Preseason will end with Saturday morning practice

Sept. 2, 2005

CORAL GABLES, Fla. - It's been nearly a month since the 2005 University of Miami Hurricanes first took to the Greentree Practice Fields on August 6. The team has endured searing heat, suffocating humidity, a hurricane and countless threats of lightning in its preseason practices in preparation for Monday night and the 10 regular-season games that follow.

There is only one more thing Miami can do now.

"These guys need to play," head coach Larry Coker said. "(The coaches) have done about all we can do. These guys need to get on the field and get tested on Monday night."

Miami all but finished its preseason with a lengthy practice at the Greentree Practice Fields Friday afternoon. The team will practice one more time on Saturday morning and then have a walk-through and travel Sunday to Tallahassee for its first game of the season in front of a captive college football audience on ABC. While preseason practice sessions are winding down, Coker wants to make sure his team isn't focusing on that instead of Florida State.

"Now is not the time to celebrate," Coker said. "We haven't done anything to celebrate about. (They need to) get off their feet, be rested and be on red. We can celebrate on Monday night."

Monday will be the first game of the season for the Hurricanes and the first collegiate game for many true and redshirt freshmen at UM. Coker and his staff have done everything possible to acclimate them and the returning student-athletes for the atmosphere of Doak Campbell Stadium.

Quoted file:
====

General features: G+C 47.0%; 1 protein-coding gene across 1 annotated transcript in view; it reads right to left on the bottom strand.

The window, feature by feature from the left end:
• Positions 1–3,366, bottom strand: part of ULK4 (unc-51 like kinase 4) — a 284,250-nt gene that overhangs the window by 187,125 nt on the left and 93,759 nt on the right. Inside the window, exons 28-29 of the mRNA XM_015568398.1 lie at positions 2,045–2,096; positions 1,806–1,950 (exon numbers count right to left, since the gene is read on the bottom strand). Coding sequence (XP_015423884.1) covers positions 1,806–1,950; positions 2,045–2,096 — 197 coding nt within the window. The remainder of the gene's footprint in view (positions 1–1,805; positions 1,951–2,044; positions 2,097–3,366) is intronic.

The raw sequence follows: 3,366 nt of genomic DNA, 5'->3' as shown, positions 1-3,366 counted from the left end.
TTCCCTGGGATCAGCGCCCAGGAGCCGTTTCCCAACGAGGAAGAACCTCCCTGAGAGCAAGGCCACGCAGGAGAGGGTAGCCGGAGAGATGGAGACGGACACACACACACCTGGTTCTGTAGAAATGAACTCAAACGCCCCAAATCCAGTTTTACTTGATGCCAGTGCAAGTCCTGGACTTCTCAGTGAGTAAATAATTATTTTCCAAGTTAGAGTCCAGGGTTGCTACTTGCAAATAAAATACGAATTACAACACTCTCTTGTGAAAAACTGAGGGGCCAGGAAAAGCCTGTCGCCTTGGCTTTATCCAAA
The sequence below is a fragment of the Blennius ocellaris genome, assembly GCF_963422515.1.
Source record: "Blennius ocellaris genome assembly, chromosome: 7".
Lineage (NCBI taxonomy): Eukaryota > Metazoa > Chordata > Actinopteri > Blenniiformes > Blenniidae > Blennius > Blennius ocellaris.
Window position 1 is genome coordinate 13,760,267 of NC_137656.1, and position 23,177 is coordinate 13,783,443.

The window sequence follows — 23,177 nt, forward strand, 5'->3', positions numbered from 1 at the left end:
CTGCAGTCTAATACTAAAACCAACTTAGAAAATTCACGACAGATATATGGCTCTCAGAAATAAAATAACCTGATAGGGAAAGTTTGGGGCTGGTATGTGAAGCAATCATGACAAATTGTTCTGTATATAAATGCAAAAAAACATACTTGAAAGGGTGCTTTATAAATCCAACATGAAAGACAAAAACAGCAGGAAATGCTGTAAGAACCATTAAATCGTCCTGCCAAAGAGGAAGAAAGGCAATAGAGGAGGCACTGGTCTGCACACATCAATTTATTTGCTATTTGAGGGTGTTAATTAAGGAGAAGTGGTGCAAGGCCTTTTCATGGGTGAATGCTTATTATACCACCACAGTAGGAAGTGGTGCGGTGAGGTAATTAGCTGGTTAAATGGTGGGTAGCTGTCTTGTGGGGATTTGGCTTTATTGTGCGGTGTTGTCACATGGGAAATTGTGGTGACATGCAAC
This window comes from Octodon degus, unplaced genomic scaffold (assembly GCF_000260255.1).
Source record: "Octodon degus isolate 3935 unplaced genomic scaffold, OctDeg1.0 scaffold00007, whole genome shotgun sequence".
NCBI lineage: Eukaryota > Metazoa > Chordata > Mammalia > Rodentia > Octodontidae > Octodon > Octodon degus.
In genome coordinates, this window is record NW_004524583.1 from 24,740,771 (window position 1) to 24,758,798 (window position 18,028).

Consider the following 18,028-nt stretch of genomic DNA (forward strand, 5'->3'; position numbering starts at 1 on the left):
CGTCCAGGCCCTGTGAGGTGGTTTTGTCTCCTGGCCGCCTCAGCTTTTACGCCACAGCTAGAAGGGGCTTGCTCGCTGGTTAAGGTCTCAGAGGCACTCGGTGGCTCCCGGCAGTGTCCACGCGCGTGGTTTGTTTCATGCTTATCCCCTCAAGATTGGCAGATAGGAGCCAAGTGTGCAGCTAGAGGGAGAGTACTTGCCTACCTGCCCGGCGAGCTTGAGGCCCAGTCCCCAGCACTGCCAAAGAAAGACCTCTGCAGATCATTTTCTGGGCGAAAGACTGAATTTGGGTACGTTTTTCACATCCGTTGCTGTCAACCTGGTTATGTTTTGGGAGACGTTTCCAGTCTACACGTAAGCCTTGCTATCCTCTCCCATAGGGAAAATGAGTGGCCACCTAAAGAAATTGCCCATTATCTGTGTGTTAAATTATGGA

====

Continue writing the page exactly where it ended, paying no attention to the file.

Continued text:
"We'll have piped-in music noise (at practice) and we let them know it is going to be loud," Coker said. "We'll go to the stadium in Tallahassee (on Sunday), and we've practiced twice in the Orange Bowl. I think we've done all we can do, but until you actually play the game, you never know.

It will also be the first career start for sophomore quarterback Kyle Wright.





"I want not just our quarterback, but all our guys to play (Monday) like they do on Saturday mornings here," Coker said. "They come out here and run, catch, throw, laugh, high-five and have a great time. I want them to be relaxed, be themselves. If they make a mistake, forget about it. If they make a great play, forget about that. Go on to the next play."